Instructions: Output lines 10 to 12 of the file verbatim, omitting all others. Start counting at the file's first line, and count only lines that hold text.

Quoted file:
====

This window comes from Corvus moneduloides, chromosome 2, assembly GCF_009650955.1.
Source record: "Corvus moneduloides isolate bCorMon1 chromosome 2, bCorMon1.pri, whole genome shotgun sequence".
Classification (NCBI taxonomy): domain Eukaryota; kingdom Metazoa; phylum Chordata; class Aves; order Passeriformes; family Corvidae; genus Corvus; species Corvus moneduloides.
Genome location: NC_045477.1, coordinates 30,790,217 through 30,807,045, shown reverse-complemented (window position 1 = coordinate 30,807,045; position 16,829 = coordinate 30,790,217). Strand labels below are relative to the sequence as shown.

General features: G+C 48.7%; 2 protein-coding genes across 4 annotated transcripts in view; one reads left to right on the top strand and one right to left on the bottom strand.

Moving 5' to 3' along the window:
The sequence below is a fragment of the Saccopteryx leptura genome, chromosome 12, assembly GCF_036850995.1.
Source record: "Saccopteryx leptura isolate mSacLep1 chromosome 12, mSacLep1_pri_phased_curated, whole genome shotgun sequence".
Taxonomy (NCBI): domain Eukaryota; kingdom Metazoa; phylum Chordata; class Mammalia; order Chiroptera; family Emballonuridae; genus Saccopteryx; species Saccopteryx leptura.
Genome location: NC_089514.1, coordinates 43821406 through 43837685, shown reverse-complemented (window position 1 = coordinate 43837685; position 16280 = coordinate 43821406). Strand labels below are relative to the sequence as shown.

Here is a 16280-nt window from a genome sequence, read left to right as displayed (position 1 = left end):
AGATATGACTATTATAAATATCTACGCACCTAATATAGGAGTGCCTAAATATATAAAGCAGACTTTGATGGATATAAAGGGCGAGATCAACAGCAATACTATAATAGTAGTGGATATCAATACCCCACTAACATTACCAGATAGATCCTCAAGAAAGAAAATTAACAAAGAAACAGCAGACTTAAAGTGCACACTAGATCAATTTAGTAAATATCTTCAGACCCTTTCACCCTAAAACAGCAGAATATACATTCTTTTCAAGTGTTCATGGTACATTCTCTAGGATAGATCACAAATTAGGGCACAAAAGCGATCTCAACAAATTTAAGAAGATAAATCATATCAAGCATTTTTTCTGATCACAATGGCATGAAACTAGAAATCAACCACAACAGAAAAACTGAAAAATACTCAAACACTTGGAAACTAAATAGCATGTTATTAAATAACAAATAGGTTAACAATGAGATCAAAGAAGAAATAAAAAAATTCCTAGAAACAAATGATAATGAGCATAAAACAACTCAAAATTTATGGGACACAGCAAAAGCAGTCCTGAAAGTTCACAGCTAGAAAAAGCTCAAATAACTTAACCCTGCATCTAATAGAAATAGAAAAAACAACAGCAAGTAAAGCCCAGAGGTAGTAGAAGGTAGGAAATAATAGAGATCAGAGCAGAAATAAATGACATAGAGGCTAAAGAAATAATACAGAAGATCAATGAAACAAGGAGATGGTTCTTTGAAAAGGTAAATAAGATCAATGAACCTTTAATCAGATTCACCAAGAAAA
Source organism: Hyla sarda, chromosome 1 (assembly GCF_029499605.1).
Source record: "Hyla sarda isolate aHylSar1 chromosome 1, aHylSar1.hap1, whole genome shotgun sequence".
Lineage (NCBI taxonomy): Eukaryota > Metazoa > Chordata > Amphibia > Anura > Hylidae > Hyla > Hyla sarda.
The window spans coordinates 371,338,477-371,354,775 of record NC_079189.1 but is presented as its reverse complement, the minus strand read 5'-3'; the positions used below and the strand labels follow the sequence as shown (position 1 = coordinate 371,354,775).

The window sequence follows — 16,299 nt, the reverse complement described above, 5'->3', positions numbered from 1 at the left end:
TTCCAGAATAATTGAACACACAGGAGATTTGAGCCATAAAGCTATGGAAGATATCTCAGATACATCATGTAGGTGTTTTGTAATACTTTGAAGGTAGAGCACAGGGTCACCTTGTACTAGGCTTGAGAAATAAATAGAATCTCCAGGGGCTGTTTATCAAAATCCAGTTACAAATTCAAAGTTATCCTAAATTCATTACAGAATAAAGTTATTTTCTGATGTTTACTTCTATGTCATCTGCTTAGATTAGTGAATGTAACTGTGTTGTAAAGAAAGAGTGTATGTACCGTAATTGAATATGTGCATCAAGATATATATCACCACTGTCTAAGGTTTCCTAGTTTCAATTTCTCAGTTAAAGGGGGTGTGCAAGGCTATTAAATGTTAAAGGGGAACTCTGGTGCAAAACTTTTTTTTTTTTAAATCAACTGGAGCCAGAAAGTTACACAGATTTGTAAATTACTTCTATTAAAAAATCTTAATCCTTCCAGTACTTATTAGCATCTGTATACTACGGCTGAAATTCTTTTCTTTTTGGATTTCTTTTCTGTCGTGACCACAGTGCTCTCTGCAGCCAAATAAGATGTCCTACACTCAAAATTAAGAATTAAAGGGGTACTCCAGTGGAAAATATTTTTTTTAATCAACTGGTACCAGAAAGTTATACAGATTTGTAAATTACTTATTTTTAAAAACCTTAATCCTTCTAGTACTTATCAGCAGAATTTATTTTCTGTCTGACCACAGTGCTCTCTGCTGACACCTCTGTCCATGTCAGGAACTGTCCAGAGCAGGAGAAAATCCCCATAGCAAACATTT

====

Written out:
Genome location: NC_089514.1, coordinates 43821406 through 43837685, shown reverse-complemented (window position 1 = coordinate 43837685; position 16280 = coordinate 43821406). Strand labels below are relative to the sequence as shown.

Here is a 16280-nt window from a genome sequence, read left to right as displayed (position 1 = left end):
AGATATGACTATTATAAATATCTACGCACCTAATATAGGAGTGCCTAAATATATAAAGCAGACTTTGATGGATATAAAGGGCGAGATCAACAGCAATACTATAATAGTAGTGGATATCAATACCCCACTAACATTACCAGATAGATCCTCAAGAAAGAAAATTAACAAAGAAACAGCAGACTTAAAGTGCACACTAGATCAATTTAGTAAATATCTTCAGACCCTTTCACCCTAAAACAGCAGAATATACATTCTTTTCAAGTGTTCATGGTACATTCTCTAGGATAGATCACAAATTAGGGCACAAAAGCGATCTCAACAAATTTAAGAAGATAAATCATATCAAGCATTTTTTCTGATCACAATGGCATGAAACTAGAAATCAACCACAACAGAAAAACTGAAAAATACTCAAACACTTGGAAACTAAATAGCATGTTATTAAATAACAAATAGGTTAACAATGAGATCAAAGAAGAAATAAAAAAATTCCTAGAAACAAATGATAATGAGCATAAAACAACTCAAAATTTATGGGACACAGCAAAAGCAGTCCTGAAAGTTCACAGCTAGAAAAAGCTCAAATAACTTAACCCTGCATCTAATAGAAATAGAAAAAACAACAGCAAGTAAAGCCCAGAGGTAGTAGAAGGTAGGAAATAATAGAGATCAGAGCAGAAATAAATGACATAGAGGCTAAAGAAATAATACAGAAGATCAATGAAACAAGGAGATGGTTCTTTGAAAAGGTAAATAAGATCAATGAACCTTTAATCAGATTCACCAAGAAAA